Last week I briefly explained what the mediator release test (MRT) is. This week I want to talk about my own personal experience with it.
As a healthcare professional, I have always thought it is extremely important that I practice what I preach. If I recommend something to someone I believe I should have gone through that process myself, if at all possible. Whether I was working in a nursing home, coaching runners, or providing individual or group instruction, if I ever told someone to do something I made sure I knew myself what it was like to eat/drink that food/supplement, do that workout, self-test my blood sugar, etc.
Therefore, when I started studying immunology and went through the process of becoming a Certified LEAP Therapist, I made sure that I also had MRT blood test done. Granted I do not suffer from fibromyalgia, food triggered migraines, or irritable bowel syndrome, I do have allergies to other things (some medications, pollen, chemicals, etc.) which means I am at high risk of developing food sensitivities. I also found out that the dry, cracked, bleeding knuckles on my hands that I attributed to the weather or chemicals in lotions was actually eczema. Knowing that eczema involves the immune system, I was hoping maybe the LEAP Immunocalm Dietary Management Program would help.
After getting tested, I did not have a lot of reds show up, but I was devastated by the ones that did! As far as chemicals, I had a very high red reaction to benzoic acid. Benzoic acid is in MANY things, including the gum which I chewed on a regular basis (several sticks a day). Another high red reactive for me: mint! There went my mint gum, mint toothpaste, mint mouthwash, mojitos made w/mint. . . ugh!! The only other spice that was red reactive for me was paprika. No biggie, I can live without it. But the worst news for me was that I was red reactive to pecans, almonds, walnuts and soy!! Keep in mind I am a vegetarian, so I was eating all 4 of these items on an almost daily basis. “No soy, what am I going to do?” was my first reaction. Besides the fact that I cooked with a lot of tofu, soy is in TONS of things. Many cereals are fortified with soy, vitamin E is often from soy (whether as an individual vitamin, included in a multivitamin, or added to other foods/cosmetics), not to mention that it has gotten very popular to add soy to shampoo, soap, and other toiletries. I knew right away avoiding soy was going to be a huge challenge.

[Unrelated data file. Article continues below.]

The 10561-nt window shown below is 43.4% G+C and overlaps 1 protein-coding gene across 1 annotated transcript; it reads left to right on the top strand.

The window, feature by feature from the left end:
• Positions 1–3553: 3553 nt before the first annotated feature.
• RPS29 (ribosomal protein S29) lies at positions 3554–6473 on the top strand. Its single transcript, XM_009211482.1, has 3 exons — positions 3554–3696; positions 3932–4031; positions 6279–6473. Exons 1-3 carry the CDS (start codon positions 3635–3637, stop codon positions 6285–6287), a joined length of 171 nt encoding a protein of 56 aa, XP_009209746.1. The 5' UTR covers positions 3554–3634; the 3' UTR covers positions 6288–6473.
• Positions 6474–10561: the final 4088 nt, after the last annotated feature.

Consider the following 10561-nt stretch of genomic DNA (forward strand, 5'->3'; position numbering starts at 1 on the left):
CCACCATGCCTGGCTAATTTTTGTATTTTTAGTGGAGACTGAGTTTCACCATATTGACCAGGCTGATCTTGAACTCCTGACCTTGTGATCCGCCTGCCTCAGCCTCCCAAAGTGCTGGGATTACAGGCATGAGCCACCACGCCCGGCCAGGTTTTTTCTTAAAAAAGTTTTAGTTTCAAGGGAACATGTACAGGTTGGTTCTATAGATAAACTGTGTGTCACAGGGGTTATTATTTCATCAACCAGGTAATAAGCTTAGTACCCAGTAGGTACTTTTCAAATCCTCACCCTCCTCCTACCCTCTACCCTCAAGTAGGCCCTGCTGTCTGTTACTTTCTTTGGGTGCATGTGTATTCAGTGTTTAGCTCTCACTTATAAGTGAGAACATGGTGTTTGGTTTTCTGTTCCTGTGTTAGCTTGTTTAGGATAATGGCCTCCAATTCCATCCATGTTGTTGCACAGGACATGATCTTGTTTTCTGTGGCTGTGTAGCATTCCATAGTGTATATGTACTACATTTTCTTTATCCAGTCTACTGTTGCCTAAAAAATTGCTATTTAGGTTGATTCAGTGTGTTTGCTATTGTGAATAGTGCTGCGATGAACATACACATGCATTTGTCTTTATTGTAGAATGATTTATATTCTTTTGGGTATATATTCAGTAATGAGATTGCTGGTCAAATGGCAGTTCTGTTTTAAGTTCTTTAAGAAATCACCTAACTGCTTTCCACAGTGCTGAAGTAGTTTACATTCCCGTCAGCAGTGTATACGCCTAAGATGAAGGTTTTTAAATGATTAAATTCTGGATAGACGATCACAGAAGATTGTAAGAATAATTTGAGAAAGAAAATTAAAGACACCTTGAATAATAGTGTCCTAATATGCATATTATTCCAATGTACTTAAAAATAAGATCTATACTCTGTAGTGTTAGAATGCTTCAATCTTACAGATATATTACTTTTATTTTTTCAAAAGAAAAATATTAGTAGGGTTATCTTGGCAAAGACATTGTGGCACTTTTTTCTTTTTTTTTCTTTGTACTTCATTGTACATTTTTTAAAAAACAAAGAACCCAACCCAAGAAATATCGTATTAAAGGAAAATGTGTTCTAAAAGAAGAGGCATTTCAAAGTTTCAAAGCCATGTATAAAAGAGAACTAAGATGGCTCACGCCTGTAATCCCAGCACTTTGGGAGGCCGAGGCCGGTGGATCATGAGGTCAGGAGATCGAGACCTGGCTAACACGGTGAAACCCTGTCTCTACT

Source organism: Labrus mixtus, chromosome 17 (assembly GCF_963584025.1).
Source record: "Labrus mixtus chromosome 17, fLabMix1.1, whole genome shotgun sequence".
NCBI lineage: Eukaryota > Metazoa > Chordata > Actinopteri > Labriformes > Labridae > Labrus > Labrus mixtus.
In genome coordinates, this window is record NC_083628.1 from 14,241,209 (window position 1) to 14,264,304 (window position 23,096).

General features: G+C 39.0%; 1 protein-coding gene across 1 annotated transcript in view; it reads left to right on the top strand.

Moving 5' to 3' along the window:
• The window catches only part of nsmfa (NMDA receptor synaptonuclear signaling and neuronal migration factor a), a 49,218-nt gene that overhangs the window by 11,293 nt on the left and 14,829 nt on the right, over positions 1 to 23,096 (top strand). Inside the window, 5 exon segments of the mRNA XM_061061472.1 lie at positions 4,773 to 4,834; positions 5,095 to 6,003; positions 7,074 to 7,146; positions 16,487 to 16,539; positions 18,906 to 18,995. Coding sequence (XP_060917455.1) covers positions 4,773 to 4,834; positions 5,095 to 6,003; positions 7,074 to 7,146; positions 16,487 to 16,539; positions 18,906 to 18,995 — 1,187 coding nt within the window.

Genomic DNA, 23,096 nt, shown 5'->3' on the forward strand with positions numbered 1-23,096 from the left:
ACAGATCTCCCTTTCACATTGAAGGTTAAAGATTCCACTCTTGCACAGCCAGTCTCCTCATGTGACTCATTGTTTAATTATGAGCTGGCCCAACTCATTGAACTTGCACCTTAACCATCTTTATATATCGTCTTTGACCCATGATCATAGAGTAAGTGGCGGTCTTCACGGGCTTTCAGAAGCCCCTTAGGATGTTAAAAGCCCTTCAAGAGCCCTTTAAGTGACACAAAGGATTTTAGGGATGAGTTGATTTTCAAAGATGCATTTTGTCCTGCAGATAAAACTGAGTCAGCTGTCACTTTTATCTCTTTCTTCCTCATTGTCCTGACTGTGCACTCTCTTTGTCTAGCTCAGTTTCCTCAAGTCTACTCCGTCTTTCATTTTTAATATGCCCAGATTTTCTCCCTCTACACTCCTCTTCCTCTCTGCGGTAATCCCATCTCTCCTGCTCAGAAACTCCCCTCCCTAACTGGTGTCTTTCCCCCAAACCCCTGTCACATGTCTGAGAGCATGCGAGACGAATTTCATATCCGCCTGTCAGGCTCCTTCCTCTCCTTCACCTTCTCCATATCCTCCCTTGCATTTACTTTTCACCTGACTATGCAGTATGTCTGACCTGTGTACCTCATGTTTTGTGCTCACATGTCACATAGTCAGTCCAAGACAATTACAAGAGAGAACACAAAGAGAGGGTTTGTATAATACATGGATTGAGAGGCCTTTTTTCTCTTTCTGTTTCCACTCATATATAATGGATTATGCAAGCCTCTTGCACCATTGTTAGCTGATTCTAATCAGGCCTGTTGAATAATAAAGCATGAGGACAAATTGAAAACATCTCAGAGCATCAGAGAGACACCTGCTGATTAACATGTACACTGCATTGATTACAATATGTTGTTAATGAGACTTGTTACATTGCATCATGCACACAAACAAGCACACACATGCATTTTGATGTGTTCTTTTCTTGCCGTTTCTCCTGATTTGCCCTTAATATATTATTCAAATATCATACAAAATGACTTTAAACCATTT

Thankfully the only other red reactives I had were banana, pineapple, asparagus, and buckwheat. I did have several yellow reactives in the chemical group, a few in the spices, fruits, vegetables, and grains, and just one (each) in dairy, seafood, legumes, and miscellaneous.
The first phase of the program is the hardest because you are restricted to only about 25 of your safest foods, which gives you a few choices from each major food group, plus spices and nuts/seeds/oils. That may sound like a lot, but it really isn’t. Have you ever looked at the ingredient labels of something as seemingly simple as a condiment? They have TONS of ingredients! One of the worst things for me was having to get all new shampoo, face wash, and soap because all of my current products had soy in them. But I was determined to follow the program. Because of my “pantry” situation, rather than starting phase 1 immediately, I first just “avoided” my reactive foods for about a week so I could “use up” some foods before starting phase 1. Luckily I like to cook, and my husband and I rarely eat out, so avoiding processed foods was not that difficult. Once I started the program, it took about a week to complete phase 1. By the end of phase 1, I already had significant improvement in my hands.
I couldn’t wait to start phase 2 (which is where you add 1 new “safe” food each day). Eating from the same limited choices every day was starting to get old. I am happy to say just a few days into phase 2 and within 2 weeks of starting the program my hands had completely healed; no more painful, bleeding knuckles!! That really made a believer out of me. I hadn’t even completed phase 2 and had already seen complete remission of my eczema.
Come back next week for the rest of my personal account of the LEAP Immunocalm Dietary Management Program.